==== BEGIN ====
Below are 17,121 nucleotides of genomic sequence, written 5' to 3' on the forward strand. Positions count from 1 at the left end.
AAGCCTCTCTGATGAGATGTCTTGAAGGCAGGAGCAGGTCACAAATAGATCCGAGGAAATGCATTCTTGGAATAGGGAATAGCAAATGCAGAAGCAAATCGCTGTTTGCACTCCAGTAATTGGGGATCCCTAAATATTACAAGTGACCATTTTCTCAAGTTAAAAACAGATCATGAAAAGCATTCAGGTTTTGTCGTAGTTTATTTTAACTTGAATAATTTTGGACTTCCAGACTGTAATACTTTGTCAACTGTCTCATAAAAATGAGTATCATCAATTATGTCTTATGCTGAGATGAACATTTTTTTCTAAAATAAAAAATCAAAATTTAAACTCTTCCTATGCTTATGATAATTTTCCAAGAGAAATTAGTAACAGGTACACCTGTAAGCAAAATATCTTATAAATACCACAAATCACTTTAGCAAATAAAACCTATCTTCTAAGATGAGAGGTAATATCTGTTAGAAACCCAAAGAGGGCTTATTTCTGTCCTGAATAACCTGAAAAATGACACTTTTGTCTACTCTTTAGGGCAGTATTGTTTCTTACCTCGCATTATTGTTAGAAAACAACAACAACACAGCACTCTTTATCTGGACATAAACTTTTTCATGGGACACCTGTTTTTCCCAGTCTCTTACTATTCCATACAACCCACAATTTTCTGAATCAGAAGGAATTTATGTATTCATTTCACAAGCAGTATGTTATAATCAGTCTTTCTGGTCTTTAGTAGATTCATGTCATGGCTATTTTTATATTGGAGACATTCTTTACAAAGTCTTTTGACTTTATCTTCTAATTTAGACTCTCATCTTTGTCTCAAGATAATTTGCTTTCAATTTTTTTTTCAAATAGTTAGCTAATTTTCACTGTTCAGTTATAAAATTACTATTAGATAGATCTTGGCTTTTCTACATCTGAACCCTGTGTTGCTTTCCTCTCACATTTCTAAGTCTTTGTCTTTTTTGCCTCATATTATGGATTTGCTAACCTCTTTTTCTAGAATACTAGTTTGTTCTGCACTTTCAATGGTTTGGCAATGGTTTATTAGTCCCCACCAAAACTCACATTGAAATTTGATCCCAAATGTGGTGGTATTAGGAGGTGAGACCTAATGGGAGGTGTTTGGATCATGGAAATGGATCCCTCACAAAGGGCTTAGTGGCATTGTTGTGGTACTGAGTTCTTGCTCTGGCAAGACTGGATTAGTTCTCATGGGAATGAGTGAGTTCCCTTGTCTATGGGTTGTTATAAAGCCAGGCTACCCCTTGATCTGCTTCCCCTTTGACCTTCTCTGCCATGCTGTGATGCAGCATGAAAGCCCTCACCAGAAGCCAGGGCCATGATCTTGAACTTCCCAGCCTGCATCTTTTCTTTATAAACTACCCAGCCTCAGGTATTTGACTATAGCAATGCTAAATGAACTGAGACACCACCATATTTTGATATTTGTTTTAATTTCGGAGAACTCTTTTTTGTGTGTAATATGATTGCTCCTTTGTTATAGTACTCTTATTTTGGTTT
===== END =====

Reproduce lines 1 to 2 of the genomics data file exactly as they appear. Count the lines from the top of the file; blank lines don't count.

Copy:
Below are 17,121 nucleotides of genomic sequence, written 5' to 3' on the forward strand. Positions count from 1 at the left end.
AAGCCTCTCTGATGAGATGTCTTGAAGGCAGGAGCAGGTCACAAATAGATCCGAGGAAATGCATTCTTGGAATAGGGAATAGCAAATGCAGAAGCAAATCGCTGTTTGCACTCCAGTAATTGGGGATCCCTAAATATTACAAGTGACCATTTTCTCAAGTTAAAAACAGATCATGAAAAGCATTCAGGTTTTGTCGTAGTTTATTTTAACTTGAATAATTTTGGACTTCCAGACTGTAATACTTTGTCAACTGTCTCATAAAAATGAGTATCATCAATTATGTCTTATGCTGAGATGAACATTTTTTTCTAAAATAAAAAATCAAAATTTAAACTCTTCCTATGCTTATGATAATTTTCCAAGAGAAATTAGTAACAGGTACACCTGTAAGCAAAATATCTTATAAATACCACAAATCACTTTAGCAAATAAAACCTATCTTCTAAGATGAGAGGTAATATCTGTTAGAAACCCAAAGAGGGCTTATTTCTGTCCTGAATAACCTGAAAAATGACACTTTTGTCTACTCTTTAGGGCAGTATTGTTTCTTACCTCGCATTATTGTTAGAAAACAACAACAACACAGCACTCTTTATCTGGACATAAACTTTTTCATGGGACACCTGTTTTTCCCAGTCTCTTACTATTCCATACAACCCACAATTTTCTGAATCAGAAGGAATTTATGTATTCATTTCACAAGCAGTATGTTATAATCAGTCTTTCTGGTCTTTAGTAGATTCATGTCATGGCTATTTTTATATTGGAGACATTCTTTACAAAGTCTTTTGACTTTATCTTCTAATTTAGACTCTCATCTTTGTCTCAAGATAATTTGCTTTCAATTTTTTTTTCAAATAGTTAGCTAATTTTCACTGTTCAGTTATAAAATTACTATTAGATAGATCTTGGCTTTTCTACATCTGAACCCTGTGTTGCTTTCCTCTCACATTTCTAAGTCTTTGTCTTTTTTGCCTCATATTATGGATTTGCTAACCTCTTTTTCTAGAATACTAGTTTGTTCTGCACTTTCAATGGTTTGGCAATGGTTTATTAGTCCCCACCAAAACTCACATTGAAATTTGATCCCAAATGTGGTGGTATTAGGAGGTGAGACCTAATGGGAGGTGTTTGGATCATGGAAATGGATCCCTCACAAAGGGCTTAGTGGCATTGTTGTGGTACTGAGTTCTTGCTCTGGCAAGACTGGATTAGTTCTCATGGGAATGAGTGAGTTCCCTTGTCTATGGGTTGTTATAAAGCCAGGCTACCCCTTGATCTGCTTCCCCTTTGACCTTCTCTGCCATGCTGTGATGCAGCATGAAAGCCCTCACCAGAAGCCAGGGCCATGATCTTGAACTTCCCAGCCTGCATCTTTTCTTTATAAACTACCCAGCCTCAGGTATTTGACTATAGCAATGCTAAATGAACTGAGACACCACCATATTTTGATATTTGTTTTAATTTCGGAGAACTCTTTTTTGTGTGTAATATGATTGCTCCTTTGTTATAGTACTCTTATTTTGGTTT